Thank you and Goodbye


We made our last play session a party with help from Sam Watson, a great performer interested in creating work for Early Years audiences. We decorated cakes, blew up balloons and there were hats and hooters. In this photo Sam is having so much fun at the party he is in fact wearing two hats. Most of the photos in this blog were taken by the talented Sonja Witts, who is one of the regular parents at our play sessions. There have been so many wonderful people who have made a spontaneous contribution to this project, and I am so grateful and inspired by their generosity. It has been wonderful to be in a position where I can regularly meet and get to know interested people- be it audiences or artists or someone who is both- and informally chat about ideas.

The exception is this photo of Drew Wright which I took just before our very last session in the forest on Wednesday.

Drew’s session was a brilliant high to end the project on, I felt really lucky to have him perform songs from his repertoire and there were some fantastic moments of everyone singing together and being lifted up and chuckling. I also enjoyed the gentle introduction to Rock n’Roll with his two string guitar and little orange amp.

After the last workshop I was given a beautiful bunch of flowers and the best forest picture book so far, The Conductor by Laetitia Devernay. They are the cherry on top of the things that I have to thank the Royal Botanic Garden of Edinburgh for! We have been very lucky that they took a risk on this idea and they have fully supported this project and all of it’s surprises. None of us have ever made anything quite like this before, and we have learned many lessons along the way. It was not the easy option for them and I am so grateful we have been granted not only the permission but also the means and support to make this project happen. I know that the forest has changed me as an artist and I can feel the waves that it has created around it. None of that would have happened without the Botanics team, especially Ian Edwards, Elinor Gallant and Amy McDonald who helped set it up in the first place. At the risk of this blog becoming an oscar speech now I will also take this opportunity to thank Rhona Matheson, Starcatchers Director, who basically made it all happen. Right, I couldn’t possibly get into it all but all the artists (Claire, Matt, Katy, Geraldine, Ross, Lottie, Niroshini, Nik, Drew, Greg, Sam, Heather, Andy, Skye, Rosie, Eilidh) and volunteers (Hannah, Catriona, Catriona, Hayley, Julien, Emma, Lisa, Duncan, Hazel, Laura) and of course I couldn’t have done it without Alex and Kim who have been there every week, and all the staff at the RBGE who have supported the project.

I really do feel quite emotional about the end of the project. I asked people to write up their experiences of the forest on postcards this week and leave/ leaf them hanging from the branches of the trees in the forest. Here is what was written on some of the other postcards:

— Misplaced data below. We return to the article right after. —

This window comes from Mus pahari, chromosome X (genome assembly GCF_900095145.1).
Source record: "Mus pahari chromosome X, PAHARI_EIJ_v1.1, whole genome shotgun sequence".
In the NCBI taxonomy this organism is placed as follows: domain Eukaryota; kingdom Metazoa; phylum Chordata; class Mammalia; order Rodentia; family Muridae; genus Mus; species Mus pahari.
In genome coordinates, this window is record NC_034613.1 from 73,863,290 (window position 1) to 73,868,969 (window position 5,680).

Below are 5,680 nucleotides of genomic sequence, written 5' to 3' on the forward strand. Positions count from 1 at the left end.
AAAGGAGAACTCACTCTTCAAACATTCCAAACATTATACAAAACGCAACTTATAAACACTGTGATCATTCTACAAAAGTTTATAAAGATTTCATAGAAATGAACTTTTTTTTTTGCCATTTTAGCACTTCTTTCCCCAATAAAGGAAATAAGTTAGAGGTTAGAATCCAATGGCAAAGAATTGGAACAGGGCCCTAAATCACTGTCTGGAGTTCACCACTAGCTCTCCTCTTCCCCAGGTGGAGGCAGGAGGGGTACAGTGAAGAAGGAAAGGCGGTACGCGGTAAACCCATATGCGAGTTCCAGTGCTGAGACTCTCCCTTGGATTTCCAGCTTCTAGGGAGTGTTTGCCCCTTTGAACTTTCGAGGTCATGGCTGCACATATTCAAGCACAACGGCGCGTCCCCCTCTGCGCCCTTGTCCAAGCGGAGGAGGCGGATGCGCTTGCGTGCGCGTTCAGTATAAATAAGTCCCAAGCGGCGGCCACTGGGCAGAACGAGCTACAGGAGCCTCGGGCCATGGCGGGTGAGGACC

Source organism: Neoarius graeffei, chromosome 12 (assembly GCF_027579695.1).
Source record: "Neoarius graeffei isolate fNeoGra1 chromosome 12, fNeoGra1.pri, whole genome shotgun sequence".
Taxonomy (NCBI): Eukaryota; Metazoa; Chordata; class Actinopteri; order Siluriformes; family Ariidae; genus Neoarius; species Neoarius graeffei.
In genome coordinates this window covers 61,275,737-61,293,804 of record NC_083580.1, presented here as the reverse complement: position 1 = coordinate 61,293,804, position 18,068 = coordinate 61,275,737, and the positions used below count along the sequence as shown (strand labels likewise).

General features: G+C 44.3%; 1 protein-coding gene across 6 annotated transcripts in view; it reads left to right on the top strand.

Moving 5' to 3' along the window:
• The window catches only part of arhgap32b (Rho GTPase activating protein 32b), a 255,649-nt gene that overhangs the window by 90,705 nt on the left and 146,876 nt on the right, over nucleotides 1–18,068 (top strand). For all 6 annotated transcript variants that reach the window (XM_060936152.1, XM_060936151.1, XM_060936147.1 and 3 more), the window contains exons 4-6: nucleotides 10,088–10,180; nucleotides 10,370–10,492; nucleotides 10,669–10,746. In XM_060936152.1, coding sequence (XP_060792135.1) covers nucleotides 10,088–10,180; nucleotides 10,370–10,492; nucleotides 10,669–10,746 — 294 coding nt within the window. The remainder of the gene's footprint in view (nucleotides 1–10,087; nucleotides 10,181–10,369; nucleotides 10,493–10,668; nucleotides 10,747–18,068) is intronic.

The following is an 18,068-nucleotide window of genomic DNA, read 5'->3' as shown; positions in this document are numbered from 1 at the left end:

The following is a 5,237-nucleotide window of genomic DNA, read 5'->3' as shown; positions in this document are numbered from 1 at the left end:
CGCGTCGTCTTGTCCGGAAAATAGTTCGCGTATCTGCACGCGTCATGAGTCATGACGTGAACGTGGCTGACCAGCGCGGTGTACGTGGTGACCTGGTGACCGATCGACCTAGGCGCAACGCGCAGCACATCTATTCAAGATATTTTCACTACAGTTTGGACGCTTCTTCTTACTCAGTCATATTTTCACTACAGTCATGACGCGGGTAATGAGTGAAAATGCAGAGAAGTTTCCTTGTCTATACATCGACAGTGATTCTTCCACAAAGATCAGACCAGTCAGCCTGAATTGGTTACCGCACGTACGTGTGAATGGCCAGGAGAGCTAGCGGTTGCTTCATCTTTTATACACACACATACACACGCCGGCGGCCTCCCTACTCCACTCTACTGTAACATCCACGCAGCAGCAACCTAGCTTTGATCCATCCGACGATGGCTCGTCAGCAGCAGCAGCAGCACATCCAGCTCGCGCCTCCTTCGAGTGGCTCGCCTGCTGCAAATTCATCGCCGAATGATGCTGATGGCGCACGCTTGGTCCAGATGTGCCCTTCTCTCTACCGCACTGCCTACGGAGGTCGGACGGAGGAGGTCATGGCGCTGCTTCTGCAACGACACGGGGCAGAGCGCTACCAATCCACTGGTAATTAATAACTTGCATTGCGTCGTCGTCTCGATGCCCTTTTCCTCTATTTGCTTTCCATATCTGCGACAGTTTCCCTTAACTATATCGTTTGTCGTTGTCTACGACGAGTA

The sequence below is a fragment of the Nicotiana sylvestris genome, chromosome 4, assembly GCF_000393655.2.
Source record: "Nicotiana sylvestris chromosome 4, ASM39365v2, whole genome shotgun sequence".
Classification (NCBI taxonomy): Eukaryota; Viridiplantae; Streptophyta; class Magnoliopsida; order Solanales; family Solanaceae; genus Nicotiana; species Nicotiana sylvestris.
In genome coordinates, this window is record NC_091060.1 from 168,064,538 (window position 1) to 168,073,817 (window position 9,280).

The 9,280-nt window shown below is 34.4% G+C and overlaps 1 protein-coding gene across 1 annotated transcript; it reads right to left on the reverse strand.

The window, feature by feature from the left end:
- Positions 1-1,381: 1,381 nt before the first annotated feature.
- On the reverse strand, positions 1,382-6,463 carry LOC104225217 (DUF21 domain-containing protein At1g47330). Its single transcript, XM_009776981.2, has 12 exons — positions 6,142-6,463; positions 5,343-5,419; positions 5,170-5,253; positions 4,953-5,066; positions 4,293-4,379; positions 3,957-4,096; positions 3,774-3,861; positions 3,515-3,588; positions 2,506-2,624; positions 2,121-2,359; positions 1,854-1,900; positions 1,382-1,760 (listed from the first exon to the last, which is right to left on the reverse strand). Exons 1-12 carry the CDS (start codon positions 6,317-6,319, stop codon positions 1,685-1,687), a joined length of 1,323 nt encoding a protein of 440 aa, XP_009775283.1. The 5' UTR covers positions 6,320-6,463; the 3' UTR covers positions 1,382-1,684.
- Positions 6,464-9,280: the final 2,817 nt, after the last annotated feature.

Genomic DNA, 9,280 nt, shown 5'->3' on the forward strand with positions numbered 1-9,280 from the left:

Memories of the Forgotten Forest: the rapt look on my toddler’s face as he was entranced by bubbles, balloons, badgers, the moon and a snowstorm, party hats and cupcakes, wooden pebbles and disco balls and a poetic story about a stick. A lovely armchair in the winter sun for reading stories together. We’ve had a magical time in a magical space and will moss you. Thank you!

This has been a wonderful space we’ve returned to again and again. Small changes to the toys and things left around have kept it fresh and stimulating- but it’s a lovely serene space as well. A great place to come when the weather’s been too bad to play in the garden. We’ll miss you- do come back!

Terrific space with sunlight spakiling on the waterfall through the glass and raindrops splashing in the water and rainbows being created with risms. Children laughing and exploring, creating and discovering. What a wonderful space and idea to have this forgotten forest event in the botanics. Many thanks. Clea and Iris

Thank you it has been a lovely space for young children, especially during the winter months. We love “the Botanics” though it lacks somewhat in providing child-focused areas. Starcatchers and the Forgotten Forest has been a fun and very peaceful way to spend several afternoons. Hazel and her team have been a fantastic inspiration to me and the children! Good luck and hopefully we will see you again in the future! Tanji, Joyce and Helena

Great time had by all. Kids as well as the adults! Will be back for sure.

Not only is it a terrific venue with wonderful ambience, but all the leaders are special people adding to the activities with their inventiveness, responsiveness to the children etc. thank you

Too whit Too whoo! Playing on a Monday afternoon. The beanbags. Bouncing. Practising hulahooping. I’ll miss the forgotten forest. I hope it comes back.